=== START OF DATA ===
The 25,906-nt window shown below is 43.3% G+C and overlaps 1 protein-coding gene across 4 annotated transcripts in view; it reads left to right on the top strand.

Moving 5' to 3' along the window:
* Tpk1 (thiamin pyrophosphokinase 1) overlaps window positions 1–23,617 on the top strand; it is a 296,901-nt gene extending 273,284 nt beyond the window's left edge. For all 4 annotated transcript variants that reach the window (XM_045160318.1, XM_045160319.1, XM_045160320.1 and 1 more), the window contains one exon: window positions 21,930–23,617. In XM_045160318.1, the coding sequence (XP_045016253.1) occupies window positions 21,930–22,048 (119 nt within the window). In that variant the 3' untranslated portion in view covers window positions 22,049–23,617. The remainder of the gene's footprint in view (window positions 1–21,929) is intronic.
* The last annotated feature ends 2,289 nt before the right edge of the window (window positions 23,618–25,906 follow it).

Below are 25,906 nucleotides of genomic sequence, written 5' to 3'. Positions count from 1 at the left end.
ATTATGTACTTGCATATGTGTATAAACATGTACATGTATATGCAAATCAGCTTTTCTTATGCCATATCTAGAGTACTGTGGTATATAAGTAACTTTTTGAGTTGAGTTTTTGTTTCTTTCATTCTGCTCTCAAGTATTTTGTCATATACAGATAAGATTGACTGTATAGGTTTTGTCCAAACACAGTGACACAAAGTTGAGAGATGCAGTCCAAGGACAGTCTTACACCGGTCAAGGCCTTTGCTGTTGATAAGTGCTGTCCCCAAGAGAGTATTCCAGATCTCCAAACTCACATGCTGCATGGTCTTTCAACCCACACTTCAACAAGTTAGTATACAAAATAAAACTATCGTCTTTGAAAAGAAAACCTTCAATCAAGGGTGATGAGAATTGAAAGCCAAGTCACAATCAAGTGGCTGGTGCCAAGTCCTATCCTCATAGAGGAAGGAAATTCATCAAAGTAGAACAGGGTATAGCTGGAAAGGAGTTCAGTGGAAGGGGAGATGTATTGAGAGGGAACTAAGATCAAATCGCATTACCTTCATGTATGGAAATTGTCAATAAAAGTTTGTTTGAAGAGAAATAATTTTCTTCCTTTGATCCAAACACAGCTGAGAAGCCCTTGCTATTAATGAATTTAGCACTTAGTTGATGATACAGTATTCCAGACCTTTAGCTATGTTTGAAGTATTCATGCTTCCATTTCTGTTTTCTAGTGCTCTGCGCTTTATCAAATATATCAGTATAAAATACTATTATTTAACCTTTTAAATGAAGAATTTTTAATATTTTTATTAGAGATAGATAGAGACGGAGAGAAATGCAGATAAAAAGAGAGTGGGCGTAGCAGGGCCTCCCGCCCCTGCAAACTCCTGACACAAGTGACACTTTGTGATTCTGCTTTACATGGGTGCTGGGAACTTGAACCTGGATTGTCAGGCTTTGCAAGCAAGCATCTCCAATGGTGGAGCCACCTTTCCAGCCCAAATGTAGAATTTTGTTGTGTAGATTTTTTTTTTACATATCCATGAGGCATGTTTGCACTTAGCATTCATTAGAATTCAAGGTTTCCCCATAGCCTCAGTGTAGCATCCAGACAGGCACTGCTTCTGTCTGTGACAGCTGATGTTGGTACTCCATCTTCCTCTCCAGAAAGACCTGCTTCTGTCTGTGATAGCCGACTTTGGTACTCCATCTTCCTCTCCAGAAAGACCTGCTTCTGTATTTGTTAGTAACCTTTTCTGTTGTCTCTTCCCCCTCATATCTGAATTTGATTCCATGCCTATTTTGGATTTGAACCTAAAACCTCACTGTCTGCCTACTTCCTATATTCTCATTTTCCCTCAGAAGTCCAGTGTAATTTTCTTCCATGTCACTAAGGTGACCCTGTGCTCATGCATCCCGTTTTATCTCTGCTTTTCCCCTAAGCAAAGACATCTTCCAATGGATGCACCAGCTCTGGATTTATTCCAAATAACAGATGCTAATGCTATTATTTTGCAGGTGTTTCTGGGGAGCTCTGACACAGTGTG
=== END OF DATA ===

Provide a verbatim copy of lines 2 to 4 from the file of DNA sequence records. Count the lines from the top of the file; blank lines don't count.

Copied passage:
Moving 5' to 3' along the window:
* Tpk1 (thiamin pyrophosphokinase 1) overlaps window positions 1–23,617 on the top strand; it is a 296,901-nt gene extending 273,284 nt beyond the window's left edge. For all 4 annotated transcript variants that reach the window (XM_045160318.1, XM_045160319.1, XM_045160320.1 and 1 more), the window contains one exon: window positions 21,930–23,617. In XM_045160318.1, the coding sequence (XP_045016253.1) occupies window positions 21,930–22,048 (119 nt within the window). In that variant the 3' untranslated portion in view covers window positions 22,049–23,617. The remainder of the gene's footprint in view (window positions 1–21,929) is intronic.
* The last annotated feature ends 2,289 nt before the right edge of the window (window positions 23,618–25,906 follow it).